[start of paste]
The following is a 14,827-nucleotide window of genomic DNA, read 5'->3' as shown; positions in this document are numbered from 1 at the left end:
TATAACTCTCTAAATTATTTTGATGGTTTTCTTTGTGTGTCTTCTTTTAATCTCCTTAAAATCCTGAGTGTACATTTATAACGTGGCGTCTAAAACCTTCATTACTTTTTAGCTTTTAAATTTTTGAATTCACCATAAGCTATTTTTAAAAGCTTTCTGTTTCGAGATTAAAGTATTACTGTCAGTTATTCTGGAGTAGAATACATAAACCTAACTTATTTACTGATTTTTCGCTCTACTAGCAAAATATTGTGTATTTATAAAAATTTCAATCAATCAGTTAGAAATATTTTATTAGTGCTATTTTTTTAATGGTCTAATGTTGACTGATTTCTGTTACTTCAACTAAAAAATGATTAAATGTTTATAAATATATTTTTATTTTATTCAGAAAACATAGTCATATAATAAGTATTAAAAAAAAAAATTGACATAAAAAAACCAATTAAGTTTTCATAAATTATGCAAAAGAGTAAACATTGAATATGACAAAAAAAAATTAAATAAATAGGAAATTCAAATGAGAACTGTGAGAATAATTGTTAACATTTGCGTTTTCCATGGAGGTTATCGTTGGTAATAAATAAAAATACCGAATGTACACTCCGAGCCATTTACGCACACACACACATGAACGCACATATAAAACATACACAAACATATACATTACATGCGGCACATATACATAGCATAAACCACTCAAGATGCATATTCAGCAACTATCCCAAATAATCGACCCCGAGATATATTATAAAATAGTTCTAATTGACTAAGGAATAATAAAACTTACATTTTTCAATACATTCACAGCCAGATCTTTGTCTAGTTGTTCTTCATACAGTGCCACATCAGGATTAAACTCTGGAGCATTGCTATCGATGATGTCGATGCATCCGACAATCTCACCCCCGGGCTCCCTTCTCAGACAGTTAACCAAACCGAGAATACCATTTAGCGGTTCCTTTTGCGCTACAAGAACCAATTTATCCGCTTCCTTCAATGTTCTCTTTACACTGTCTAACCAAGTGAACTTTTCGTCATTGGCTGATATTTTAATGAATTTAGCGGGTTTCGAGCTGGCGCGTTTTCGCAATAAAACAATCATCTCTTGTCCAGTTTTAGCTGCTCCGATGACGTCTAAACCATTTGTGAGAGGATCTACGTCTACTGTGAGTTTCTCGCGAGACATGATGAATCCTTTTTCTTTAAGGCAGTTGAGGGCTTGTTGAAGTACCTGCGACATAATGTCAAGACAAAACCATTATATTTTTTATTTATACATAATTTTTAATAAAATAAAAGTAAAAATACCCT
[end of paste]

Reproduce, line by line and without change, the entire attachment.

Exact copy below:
The following is a 14,827-nucleotide window of genomic DNA, read 5'->3' as shown; positions in this document are numbered from 1 at the left end:
TATAACTCTCTAAATTATTTTGATGGTTTTCTTTGTGTGTCTTCTTTTAATCTCCTTAAAATCCTGAGTGTACATTTATAACGTGGCGTCTAAAACCTTCATTACTTTTTAGCTTTTAAATTTTTGAATTCACCATAAGCTATTTTTAAAAGCTTTCTGTTTCGAGATTAAAGTATTACTGTCAGTTATTCTGGAGTAGAATACATAAACCTAACTTATTTACTGATTTTTCGCTCTACTAGCAAAATATTGTGTATTTATAAAAATTTCAATCAATCAGTTAGAAATATTTTATTAGTGCTATTTTTTTAATGGTCTAATGTTGACTGATTTCTGTTACTTCAACTAAAAAATGATTAAATGTTTATAAATATATTTTTATTTTATTCAGAAAACATAGTCATATAATAAGTATTAAAAAAAAAAATTGACATAAAAAAACCAATTAAGTTTTCATAAATTATGCAAAAGAGTAAACATTGAATATGACAAAAAAAAATTAAATAAATAGGAAATTCAAATGAGAACTGTGAGAATAATTGTTAACATTTGCGTTTTCCATGGAGGTTATCGTTGGTAATAAATAAAAATACCGAATGTACACTCCGAGCCATTTACGCACACACACACATGAACGCACATATAAAACATACACAAACATATACATTACATGCGGCACATATACATAGCATAAACCACTCAAGATGCATATTCAGCAACTATCCCAAATAATCGACCCCGAGATATATTATAAAATAGTTCTAATTGACTAAGGAATAATAAAACTTACATTTTTCAATACATTCACAGCCAGATCTTTGTCTAGTTGTTCTTCATACAGTGCCACATCAGGATTAAACTCTGGAGCATTGCTATCGATGATGTCGATGCATCCGACAATCTCACCCCCGGGCTCCCTTCTCAGACAGTTAACCAAACCGAGAATACCATTTAGCGGTTCCTTTTGCGCTACAAGAACCAATTTATCCGCTTCCTTCAATGTTCTCTTTACACTGTCTAACCAAGTGAACTTTTCGTCATTGGCTGATATTTTAATGAATTTAGCGGGTTTCGAGCTGGCGCGTTTTCGCAATAAAACAATCATCTCTTGTCCAGTTTTAGCTGCTCCGATGACGTCTAAACCATTTGTGAGAGGATCTACGTCTACTGTGAGTTTCTCGCGAGACATGATGAATCCTTTTTCTTTAAGGCAGTTGAGGGCTTGTTGAAGTACCTGCGACATAATGTCAAGACAAAACCATTATATTTTTTATTTATACATAATTTTTAATAAAATAAAAGTAAAAATACCCT